Pharmaceutical sales and marketing departments are buzzing across the country today following the Appeals court overturn of a 2008 off-label marketing conviction. Alfred Caronia, an Orphan Medical sales rep, was convicted of pushing the narcolepsy drug Xyrem for uses not approved by the FDA. In the appeal, Caronia claimed his First Amendment rights were violated. This week, the 2nd Circuit Court of Appeals agreed, tossing Caronia’s conviction on free speech grounds. As quoted by U.S. Circuit Judge Denny Chin, “The government cannot prosecute pharmaceutical manufacturers and their representatives under the [Food, Drug and Cosmetics Act] for speech promoting the lawful, off-label use of an FDA-approved drug.” As reported by Bloomberg, the court itself cited off-label prosecutions, mentioning several cases, including the $3 billion settlement with GlaxoSmithKline earlier this year.
Over the years, drugmakers have already argued the free speech defense. In 2009, Allergan sued the FDA on free speech grounds, stating it should be allowed to promote Botox for unapproved uses. This ruling will no doubt send ripples through the pharma industry – right into the doctor’s office. How could this change the way that the pharmaceutical industry promotes their products directly to physicians? Given that doctors are able to prescribe medications for off-label use, sales reps are now able to exercise their free speech and talk with the doctors more freely about their uses. Will this lead to increased face time with docs? Perhaps lead to a potential increase in drug revenue?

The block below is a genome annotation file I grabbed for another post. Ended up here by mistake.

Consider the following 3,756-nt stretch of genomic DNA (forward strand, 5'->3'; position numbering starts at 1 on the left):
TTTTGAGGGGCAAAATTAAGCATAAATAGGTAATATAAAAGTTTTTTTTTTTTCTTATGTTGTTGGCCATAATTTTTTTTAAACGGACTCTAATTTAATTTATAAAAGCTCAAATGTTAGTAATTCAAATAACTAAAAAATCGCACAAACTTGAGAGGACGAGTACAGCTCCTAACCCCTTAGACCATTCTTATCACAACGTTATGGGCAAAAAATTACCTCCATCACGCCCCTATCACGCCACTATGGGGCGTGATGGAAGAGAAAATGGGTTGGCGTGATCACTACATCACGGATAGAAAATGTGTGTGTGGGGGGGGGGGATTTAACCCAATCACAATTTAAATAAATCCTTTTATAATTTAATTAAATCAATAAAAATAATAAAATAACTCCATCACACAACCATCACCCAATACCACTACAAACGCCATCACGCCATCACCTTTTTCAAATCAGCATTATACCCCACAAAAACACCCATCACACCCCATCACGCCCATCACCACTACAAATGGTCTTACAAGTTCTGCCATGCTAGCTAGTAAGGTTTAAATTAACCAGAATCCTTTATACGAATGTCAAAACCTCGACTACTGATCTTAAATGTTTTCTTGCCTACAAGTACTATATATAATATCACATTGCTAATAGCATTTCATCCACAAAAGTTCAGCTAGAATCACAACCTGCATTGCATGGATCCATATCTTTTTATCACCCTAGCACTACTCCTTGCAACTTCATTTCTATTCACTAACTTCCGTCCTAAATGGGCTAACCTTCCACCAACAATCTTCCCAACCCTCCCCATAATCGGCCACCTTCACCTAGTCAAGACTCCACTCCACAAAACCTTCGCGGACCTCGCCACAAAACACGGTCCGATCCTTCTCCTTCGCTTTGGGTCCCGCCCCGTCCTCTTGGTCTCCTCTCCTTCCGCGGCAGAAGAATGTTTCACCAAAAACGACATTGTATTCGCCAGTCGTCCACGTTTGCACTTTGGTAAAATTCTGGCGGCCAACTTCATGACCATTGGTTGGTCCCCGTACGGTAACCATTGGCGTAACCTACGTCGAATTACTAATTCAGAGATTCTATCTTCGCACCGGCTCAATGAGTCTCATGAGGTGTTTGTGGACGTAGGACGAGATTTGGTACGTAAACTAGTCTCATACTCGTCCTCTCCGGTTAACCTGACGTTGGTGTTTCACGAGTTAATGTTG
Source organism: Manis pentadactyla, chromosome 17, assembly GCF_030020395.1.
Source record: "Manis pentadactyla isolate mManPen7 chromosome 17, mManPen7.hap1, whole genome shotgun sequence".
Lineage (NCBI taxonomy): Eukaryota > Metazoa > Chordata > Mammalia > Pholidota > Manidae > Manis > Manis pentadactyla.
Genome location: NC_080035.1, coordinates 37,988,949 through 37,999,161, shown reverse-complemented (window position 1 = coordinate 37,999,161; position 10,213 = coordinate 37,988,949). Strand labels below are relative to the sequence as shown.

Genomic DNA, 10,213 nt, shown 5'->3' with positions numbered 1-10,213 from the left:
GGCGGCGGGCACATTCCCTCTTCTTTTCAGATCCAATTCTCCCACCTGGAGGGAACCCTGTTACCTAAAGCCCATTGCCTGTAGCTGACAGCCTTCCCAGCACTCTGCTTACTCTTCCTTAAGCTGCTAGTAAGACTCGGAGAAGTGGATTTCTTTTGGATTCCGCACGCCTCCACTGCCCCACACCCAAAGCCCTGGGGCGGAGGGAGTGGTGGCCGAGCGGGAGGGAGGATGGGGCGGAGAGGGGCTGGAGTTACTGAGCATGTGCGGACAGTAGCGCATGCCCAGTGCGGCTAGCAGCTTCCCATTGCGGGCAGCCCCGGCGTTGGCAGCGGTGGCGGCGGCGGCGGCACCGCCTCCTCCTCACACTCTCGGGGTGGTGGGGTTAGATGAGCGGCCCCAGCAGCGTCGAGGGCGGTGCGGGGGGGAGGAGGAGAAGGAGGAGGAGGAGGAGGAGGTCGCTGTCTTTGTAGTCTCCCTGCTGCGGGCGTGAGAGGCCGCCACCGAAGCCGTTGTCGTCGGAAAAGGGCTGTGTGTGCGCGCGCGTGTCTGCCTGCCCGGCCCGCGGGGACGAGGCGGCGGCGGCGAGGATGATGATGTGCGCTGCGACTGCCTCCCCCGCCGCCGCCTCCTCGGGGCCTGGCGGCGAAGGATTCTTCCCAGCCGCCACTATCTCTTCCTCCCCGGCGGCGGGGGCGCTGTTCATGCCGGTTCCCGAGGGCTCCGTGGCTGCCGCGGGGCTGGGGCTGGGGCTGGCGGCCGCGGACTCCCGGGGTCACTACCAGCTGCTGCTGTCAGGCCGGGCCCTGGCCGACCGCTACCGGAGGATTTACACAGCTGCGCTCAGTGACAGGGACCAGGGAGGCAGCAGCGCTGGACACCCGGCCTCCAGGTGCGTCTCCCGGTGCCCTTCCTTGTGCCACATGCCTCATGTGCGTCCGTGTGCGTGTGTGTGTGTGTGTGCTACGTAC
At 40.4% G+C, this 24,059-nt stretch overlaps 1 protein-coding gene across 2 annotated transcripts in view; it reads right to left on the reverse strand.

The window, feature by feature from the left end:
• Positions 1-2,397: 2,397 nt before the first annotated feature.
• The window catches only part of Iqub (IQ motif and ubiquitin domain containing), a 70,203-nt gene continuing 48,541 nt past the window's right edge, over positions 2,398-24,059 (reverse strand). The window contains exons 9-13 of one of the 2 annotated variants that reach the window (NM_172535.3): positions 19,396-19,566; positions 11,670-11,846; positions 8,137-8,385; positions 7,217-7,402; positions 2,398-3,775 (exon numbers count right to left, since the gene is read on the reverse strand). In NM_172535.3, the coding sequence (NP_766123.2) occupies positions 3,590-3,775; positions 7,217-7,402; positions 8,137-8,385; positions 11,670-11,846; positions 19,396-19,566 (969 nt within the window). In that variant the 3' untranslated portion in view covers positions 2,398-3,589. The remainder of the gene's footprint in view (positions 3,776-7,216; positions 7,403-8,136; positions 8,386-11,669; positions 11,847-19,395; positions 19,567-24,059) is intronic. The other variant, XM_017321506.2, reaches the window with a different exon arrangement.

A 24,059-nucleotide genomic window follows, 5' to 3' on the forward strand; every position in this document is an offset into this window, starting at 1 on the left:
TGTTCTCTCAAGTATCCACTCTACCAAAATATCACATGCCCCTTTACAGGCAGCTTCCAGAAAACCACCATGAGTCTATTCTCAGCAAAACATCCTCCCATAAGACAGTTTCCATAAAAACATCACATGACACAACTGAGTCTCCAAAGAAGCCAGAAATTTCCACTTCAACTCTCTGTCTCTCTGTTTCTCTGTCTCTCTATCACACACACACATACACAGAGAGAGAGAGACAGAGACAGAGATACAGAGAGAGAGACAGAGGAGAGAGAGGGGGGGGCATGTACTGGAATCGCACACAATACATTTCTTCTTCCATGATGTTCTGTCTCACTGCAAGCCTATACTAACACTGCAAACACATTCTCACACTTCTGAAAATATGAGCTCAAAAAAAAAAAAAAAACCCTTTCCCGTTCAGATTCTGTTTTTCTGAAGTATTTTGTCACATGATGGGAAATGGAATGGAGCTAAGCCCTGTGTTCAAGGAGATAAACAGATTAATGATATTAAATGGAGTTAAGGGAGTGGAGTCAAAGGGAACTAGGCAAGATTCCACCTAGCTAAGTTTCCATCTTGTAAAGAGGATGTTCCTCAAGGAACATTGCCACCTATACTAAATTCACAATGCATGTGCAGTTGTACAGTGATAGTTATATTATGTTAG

Another key point is how the FDA will react to the Appeals court ruling. Will fines still be enforced for off-label promotion when it is considered free speech and not in promotional materials? And depending on how the FDA responds, will this open the door for increased public discussion on off-label use?
Certainly an issue worth watching – one that may end up all the way at the Supreme Court. The ruling will clearly have an impact on the industry, but I caution drugmakers to tread lightly before jumping on off-label marketing opportunities.